Banner Spring 2021

Happy Spring Semester! Make a reservation to come see us!

COVID Operations Notice

Sorry, but to reduce in-person staff and user interactions no personal projects are allowed.

Coursework, research projects and CoE student org. projects are allowed.

Users will only be allowed in the Makerspace (2nd floor, Wendt Commons) with a reservation. No “drop-ins” will be accommodated.

Reservations are made below via the reservations calendars or through an email consultation with staff.


Thank you for your assistance as we work to make a safer working environment.

Book a Reservation to Use the Space in-Person

In order to come in for your reservation, you must have your materials fee paid, and scan your wiscard at the door. If you don’t have your fee paid yet, you may pay it here.

Reservations & Contact Emails

Research Only - Fee For Service

Remote fabrication for most Makerspace technology areas is available via Fee-for-Service. Submit your request here, and we will reach out for more information.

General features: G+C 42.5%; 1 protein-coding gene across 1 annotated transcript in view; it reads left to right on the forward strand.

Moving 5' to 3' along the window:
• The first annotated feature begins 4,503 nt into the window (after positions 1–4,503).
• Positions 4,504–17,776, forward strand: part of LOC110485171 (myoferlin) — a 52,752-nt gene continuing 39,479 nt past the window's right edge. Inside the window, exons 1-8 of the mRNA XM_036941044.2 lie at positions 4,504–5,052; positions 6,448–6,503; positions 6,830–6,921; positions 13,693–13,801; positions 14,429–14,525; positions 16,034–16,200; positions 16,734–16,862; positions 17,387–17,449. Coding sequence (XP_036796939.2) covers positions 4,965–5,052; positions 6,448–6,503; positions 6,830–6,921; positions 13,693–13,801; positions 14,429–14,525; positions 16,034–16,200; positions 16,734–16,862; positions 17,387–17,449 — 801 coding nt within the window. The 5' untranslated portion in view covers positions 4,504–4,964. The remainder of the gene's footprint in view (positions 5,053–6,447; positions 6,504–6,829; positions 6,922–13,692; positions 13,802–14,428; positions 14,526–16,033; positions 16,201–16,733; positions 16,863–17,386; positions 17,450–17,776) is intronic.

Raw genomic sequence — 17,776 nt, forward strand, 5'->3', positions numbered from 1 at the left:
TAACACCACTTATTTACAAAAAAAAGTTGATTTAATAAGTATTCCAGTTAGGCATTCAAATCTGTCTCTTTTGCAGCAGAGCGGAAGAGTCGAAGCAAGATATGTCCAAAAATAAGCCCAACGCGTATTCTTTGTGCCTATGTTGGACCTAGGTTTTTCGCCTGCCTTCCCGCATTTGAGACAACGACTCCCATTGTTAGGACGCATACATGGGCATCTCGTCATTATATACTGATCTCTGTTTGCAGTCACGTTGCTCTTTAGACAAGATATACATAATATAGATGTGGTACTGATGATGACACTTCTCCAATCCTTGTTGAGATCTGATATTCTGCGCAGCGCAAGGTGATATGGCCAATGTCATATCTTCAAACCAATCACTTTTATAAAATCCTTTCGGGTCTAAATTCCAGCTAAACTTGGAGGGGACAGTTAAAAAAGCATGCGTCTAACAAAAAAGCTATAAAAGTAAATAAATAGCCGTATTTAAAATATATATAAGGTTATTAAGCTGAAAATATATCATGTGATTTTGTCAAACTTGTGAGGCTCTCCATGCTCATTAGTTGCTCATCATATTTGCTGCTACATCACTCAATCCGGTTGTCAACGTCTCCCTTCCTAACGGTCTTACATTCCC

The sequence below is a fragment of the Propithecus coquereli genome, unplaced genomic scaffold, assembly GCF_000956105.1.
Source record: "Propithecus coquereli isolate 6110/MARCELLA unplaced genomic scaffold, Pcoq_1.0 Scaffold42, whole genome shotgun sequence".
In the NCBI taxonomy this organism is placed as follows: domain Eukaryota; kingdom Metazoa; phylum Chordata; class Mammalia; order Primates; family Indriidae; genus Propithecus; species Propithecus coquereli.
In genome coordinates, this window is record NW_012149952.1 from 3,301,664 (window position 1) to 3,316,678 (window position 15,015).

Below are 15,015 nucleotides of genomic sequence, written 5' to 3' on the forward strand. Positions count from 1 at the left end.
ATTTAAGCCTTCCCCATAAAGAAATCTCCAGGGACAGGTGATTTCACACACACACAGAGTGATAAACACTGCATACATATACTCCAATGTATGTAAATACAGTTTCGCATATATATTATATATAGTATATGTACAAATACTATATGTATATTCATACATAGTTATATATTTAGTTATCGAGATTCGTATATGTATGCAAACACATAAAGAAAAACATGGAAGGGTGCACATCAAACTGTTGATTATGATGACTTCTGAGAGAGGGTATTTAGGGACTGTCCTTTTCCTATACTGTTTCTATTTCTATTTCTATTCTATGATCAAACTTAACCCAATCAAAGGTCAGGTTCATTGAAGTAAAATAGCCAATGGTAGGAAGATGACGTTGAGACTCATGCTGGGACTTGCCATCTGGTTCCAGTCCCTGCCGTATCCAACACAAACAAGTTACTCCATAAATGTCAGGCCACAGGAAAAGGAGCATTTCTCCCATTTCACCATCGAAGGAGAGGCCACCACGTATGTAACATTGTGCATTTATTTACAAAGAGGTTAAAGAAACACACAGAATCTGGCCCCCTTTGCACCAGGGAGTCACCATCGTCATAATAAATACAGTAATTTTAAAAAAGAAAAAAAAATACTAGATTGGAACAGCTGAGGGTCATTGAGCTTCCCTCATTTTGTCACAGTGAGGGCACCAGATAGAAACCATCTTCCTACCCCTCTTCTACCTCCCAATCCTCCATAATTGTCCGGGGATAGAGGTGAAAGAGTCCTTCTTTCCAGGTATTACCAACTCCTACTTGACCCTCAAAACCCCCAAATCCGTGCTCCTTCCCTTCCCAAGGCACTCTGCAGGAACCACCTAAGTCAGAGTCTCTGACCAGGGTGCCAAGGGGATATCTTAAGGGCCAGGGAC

Notes on Fee-for-Service:

[1] Your PI or FP must have a payment account with us for all fabrication costs. They may submit a request here.

[2] Fee-for-service is remote fabrication done by our staff, and we may include you on a video call.


Land Acknowledgement

The staff and students at the University of Wisconsin-Madison Makerspace recognize the land our building occupies is the ancestral home of the Ho-Chunk Nation, who have called this land Teejop (day-JOPE) since time immemorial.In the first treaty following the Indian Removal Act in 1830, the state government forcibly removed the Ho-Chunk from their home in 1832. In the decades that followed, the federal and state government sought to completely remove the Ho-Chunk from Wisconsin. Despite these attempts, many Ho-Chunk people continued to return to their home in present-day Wisconsin.We acknowledge the circumstances that led to the forced removal of the Ho-Chunk people, and honor their history of resistance and resilience. The Ho-Chunk Nation and the other eleven First Nations residing in the boundaries of present-day Wisconsin remain vibrant and strong. We recognize and respect the inherent sovereignty of the twelve First Nations that reside in the boundaries of the state of Wisconsin. This history of colonization informs our work and vision for a collaborative future. We encourage you to visit their web sites for more information:

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